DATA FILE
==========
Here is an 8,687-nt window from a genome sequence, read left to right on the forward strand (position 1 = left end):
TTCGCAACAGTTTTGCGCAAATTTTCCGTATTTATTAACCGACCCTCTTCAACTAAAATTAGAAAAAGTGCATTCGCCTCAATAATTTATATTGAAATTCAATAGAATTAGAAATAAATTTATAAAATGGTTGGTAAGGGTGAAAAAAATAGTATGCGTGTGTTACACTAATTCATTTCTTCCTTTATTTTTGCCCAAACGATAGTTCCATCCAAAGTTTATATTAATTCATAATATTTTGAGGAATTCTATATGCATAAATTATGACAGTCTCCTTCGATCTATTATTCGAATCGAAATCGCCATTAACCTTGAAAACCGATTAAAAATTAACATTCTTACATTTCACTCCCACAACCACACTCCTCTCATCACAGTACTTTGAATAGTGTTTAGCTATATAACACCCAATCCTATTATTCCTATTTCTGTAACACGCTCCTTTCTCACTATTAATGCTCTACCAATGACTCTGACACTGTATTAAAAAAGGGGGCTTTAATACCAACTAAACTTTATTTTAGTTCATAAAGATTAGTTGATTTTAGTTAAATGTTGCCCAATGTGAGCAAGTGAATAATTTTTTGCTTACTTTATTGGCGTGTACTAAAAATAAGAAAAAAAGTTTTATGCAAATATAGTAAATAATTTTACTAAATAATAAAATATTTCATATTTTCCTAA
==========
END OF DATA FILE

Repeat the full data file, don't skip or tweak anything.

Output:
Here is an 8,687-nt window from a genome sequence, read left to right on the forward strand (position 1 = left end):
TTCGCAACAGTTTTGCGCAAATTTTCCGTATTTATTAACCGACCCTCTTCAACTAAAATTAGAAAAAGTGCATTCGCCTCAATAATTTATATTGAAATTCAATAGAATTAGAAATAAATTTATAAAATGGTTGGTAAGGGTGAAAAAAATAGTATGCGTGTGTTACACTAATTCATTTCTTCCTTTATTTTTGCCCAAACGATAGTTCCATCCAAAGTTTATATTAATTCATAATATTTTGAGGAATTCTATATGCATAAATTATGACAGTCTCCTTCGATCTATTATTCGAATCGAAATCGCCATTAACCTTGAAAACCGATTAAAAATTAACATTCTTACATTTCACTCCCACAACCACACTCCTCTCATCACAGTACTTTGAATAGTGTTTAGCTATATAACACCCAATCCTATTATTCCTATTTCTGTAACACGCTCCTTTCTCACTATTAATGCTCTACCAATGACTCTGACACTGTATTAAAAAAGGGGGCTTTAATACCAACTAAACTTTATTTTAGTTCATAAAGATTAGTTGATTTTAGTTAAATGTTGCCCAATGTGAGCAAGTGAATAATTTTTTGCTTACTTTATTGGCGTGTACTAAAAATAAGAAAAAAAGTTTTATGCAAATATAGTAAATAATTTTACTAAATAATAAAATATTTCATATTTTCCTAA